Yeah, because that way we’ve agreed on what the paper’s about. If we agree on the title, the abstract and the intro, if we can write that, then we’ve agreed on the general paper because then you have a problem statement, you have some claims about your contribution. It’s never going to end up like that, but at least it gives you a starting point. I find it very useful to write those down. And sometimes it takes two days to write them down because we’re arguing about what it is we’re actually trying to say. When you try to write it, you realize: “Well that was a really stupid idea.” When you actually write it on paper, it doesn’t make any sense and then you have to go back and start again. I have a whiteboard at home, so we can whiteboard stuff, mainly because we spend a lot of time trying to order ideas and summarize the logic. I mean, it’s a narrative, a paper is a narrative and it has to make sense.
So do you write mostly from home?
Yeah, I never write at work.
Is there a specific space that you need or are you pretty flexible?
No, it can be anywhere. We’ll write at my place or I’ll go to their place, and we’ve written in hotel rooms and we’ve rented houses on the beach and that’s all fun. It’s creating a space where you can kind of brainstorm and work through and test ideas together. It’s a very social thing.
Do you think of a specific publication outlet before you start out or do you start with an idea and figure the outlet after?
Many of the things that I write are for special issues, so by definition they have an outlet. So often it will be: “Oh! there’s a special issue, that paper that we have, if we reframed it like this, it would fit with that special issue.” And special issues give you a deadline, so they’re very useful that way. So even if you don’t make it in the special issue, then you have a paper. And you can go somewhere else and reframe it again. Because once you actually have a paper then, I mean, you never let it die. You’ve got to get it out somewhere. There are a few papers I’ve abandoned but not very many. Although the paper that ends up published isn’t necessarily very similar to the initial one. One of the papers I’ve been working on, we’ve been working on it for six years. It used to be a paper on ethnic entrepreneurship and now it’s a paper on identity narratives. So there’s still kind of a theme that’s the same but it’s completely different. The whole theoretical frame and the whole contribution are completely different.
What about when you’re not targeting a special issue?
We have a very small number of target journals, so it’s not very complicated. ASQ (Administrative Sciences Quarterly), AMJ (Academy of Management Journal), Organization Science, AMR (Academy of Management Review). AMR has its own thing, all the others tend to be empirical. And only when you fail at those do you go somewhere else. I have written things that I know won’t ever get into those journals, so I send them somewhere where they have a shot. Unless it’s with a student or something, then you can aim a bit lower, it’s fine. For the people I write with, those are the only papers that make any difference now. None of them will write an Organization Studies paper. It may end up in Organization Studies, that’s fine, but it’s got to start at AMJ. Because otherwise for them, if they’re working on research, it had better be for these journals.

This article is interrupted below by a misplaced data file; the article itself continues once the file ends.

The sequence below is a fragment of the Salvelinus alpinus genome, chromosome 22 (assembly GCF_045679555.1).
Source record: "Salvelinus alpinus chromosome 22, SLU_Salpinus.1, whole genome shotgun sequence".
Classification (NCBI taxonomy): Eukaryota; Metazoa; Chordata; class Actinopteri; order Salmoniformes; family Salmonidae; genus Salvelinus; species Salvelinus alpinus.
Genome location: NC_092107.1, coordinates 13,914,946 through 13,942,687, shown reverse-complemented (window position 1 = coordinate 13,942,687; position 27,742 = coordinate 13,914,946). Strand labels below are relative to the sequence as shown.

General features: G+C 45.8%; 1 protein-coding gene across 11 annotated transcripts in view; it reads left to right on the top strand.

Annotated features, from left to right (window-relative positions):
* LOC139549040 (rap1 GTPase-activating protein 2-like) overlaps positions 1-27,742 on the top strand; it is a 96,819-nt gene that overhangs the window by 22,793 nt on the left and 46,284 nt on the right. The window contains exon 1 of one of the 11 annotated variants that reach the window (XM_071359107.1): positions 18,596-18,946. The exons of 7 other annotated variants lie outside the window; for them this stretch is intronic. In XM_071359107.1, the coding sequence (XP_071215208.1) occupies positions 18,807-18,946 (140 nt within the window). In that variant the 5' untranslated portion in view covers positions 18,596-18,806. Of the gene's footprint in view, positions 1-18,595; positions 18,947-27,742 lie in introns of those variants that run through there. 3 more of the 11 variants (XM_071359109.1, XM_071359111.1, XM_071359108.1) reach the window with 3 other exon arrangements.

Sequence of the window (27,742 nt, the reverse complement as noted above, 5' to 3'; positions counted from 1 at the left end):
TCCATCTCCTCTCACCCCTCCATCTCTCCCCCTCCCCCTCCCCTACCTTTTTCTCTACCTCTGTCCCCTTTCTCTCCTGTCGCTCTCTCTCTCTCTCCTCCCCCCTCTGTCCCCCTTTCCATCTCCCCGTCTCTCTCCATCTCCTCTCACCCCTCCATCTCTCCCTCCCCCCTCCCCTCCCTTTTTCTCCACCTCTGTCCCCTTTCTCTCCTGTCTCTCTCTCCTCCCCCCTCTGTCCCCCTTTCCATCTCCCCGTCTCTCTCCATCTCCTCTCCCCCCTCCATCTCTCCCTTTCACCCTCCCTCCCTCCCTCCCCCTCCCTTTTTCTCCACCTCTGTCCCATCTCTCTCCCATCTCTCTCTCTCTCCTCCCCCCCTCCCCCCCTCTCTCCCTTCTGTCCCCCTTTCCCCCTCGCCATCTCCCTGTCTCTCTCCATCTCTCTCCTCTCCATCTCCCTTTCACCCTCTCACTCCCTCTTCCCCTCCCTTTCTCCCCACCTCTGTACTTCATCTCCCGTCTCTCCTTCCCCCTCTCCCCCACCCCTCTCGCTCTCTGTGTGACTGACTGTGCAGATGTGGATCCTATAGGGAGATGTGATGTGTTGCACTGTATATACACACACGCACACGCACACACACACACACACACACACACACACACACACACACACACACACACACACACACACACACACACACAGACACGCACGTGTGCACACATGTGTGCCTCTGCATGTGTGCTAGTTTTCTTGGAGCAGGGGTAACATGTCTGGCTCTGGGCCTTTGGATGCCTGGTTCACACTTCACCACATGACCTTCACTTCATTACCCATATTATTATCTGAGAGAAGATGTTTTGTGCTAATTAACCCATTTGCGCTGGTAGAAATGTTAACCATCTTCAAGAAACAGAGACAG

And what about you? What’s your take on that?
I don’t think I ever cared as much. I do care, but I mean, for me, it’s more about balance. So if I never submitted anything to those journals, I would be concerned. But I’m happy to also know that some of the things I’ve written, those that have been the most cited, have been in Human Relations and in Organization Studies. There are lots of AMJ papers that have hardly any citations. It’s important on your CV, and it gives you kudos, so that people know you’ve published there. But what’s more important is the quality of the paper and the quality of the ideas. That’s what gets papers cited. It has to be interesting. And we have a big advantage because I think qualitative papers get more citations than quantitative papers because they’re easier to remember. Qualitative studies tell a story and you remember the story. Tom (Lawrence) and I wrote a paper on whale-watching, it wasn’t even any good, but everyone remembers that paper. Why? Because it’s on whale-watching, right? So people remember those papers. So I think it’s an advantage to do qualitative research in terms of the impact of your work.